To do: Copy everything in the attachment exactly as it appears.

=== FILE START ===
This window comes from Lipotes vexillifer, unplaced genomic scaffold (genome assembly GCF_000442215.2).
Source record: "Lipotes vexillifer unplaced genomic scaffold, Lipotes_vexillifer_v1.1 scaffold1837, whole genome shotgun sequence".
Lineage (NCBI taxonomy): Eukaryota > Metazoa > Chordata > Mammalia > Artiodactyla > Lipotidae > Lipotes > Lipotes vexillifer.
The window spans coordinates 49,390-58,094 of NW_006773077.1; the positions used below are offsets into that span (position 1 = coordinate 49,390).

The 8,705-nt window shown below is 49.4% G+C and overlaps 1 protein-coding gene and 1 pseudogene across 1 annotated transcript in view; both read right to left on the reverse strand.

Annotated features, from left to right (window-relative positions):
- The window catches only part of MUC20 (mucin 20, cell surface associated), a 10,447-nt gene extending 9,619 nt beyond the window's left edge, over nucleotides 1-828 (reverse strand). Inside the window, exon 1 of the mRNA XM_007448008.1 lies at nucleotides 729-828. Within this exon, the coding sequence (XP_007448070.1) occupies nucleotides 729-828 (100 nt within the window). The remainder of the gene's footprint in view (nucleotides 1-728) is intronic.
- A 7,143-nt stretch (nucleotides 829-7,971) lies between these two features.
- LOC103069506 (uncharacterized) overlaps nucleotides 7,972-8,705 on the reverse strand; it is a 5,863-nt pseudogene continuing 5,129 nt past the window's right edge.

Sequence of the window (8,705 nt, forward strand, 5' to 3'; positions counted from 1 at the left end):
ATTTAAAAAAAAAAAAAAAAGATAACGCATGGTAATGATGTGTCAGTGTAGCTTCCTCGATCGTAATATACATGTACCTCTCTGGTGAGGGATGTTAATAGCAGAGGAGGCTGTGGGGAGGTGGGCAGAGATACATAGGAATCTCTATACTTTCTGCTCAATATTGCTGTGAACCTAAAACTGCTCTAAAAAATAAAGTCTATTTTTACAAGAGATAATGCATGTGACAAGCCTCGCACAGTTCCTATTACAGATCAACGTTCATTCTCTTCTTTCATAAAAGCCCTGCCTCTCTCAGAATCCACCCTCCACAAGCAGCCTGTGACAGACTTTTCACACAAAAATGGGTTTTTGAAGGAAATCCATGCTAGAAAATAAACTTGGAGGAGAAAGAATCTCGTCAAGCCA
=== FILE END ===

This window comes from Lipotes vexillifer, unplaced genomic scaffold (genome assembly GCF_000442215.2).
Source record: "Lipotes vexillifer unplaced genomic scaffold, Lipotes_vexillifer_v1.1 scaffold1837, whole genome shotgun sequence".
Lineage (NCBI taxonomy): Eukaryota > Metazoa > Chordata > Mammalia > Artiodactyla > Lipotidae > Lipotes > Lipotes vexillifer.
The window spans coordinates 49,390-58,094 of NW_006773077.1; the positions used below are offsets into that span (position 1 = coordinate 49,390).

The 8,705-nt window shown below is 49.4% G+C and overlaps 1 protein-coding gene and 1 pseudogene across 1 annotated transcript in view; both read right to left on the reverse strand.

Annotated features, from left to right (window-relative positions):
- The window catches only part of MUC20 (mucin 20, cell surface associated), a 10,447-nt gene extending 9,619 nt beyond the window's left edge, over nucleotides 1-828 (reverse strand). Inside the window, exon 1 of the mRNA XM_007448008.1 lies at nucleotides 729-828. Within this exon, the coding sequence (XP_007448070.1) occupies nucleotides 729-828 (100 nt within the window). The remainder of the gene's footprint in view (nucleotides 1-728) is intronic.
- A 7,143-nt stretch (nucleotides 829-7,971) lies between these two features.
- LOC103069506 (uncharacterized) overlaps nucleotides 7,972-8,705 on the reverse strand; it is a 5,863-nt pseudogene continuing 5,129 nt past the window's right edge.

Sequence of the window (8,705 nt, forward strand, 5' to 3'; positions counted from 1 at the left end):
ATTTAAAAAAAAAAAAAAAAGATAACGCATGGTAATGATGTGTCAGTGTAGCTTCCTCGATCGTAATATACATGTACCTCTCTGGTGAGGGATGTTAATAGCAGAGGAGGCTGTGGGGAGGTGGGCAGAGATACATAGGAATCTCTATACTTTCTGCTCAATATTGCTGTGAACCTAAAACTGCTCTAAAAAATAAAGTCTATTTTTACAAGAGATAATGCATGTGACAAGCCTCGCACAGTTCCTATTACAGATCAACGTTCATTCTCTTCTTTCATAAAAGCCCTGCCTCTCTCAGAATCCACCCTCCACAAGCAGCCTGTGACAGACTTTTCACACAAAAATGGGTTTTTGAAGGAAATCCATGCTAGAAAATAAACTTGGAGGAGAAAGAATCTCGTCAAGCCA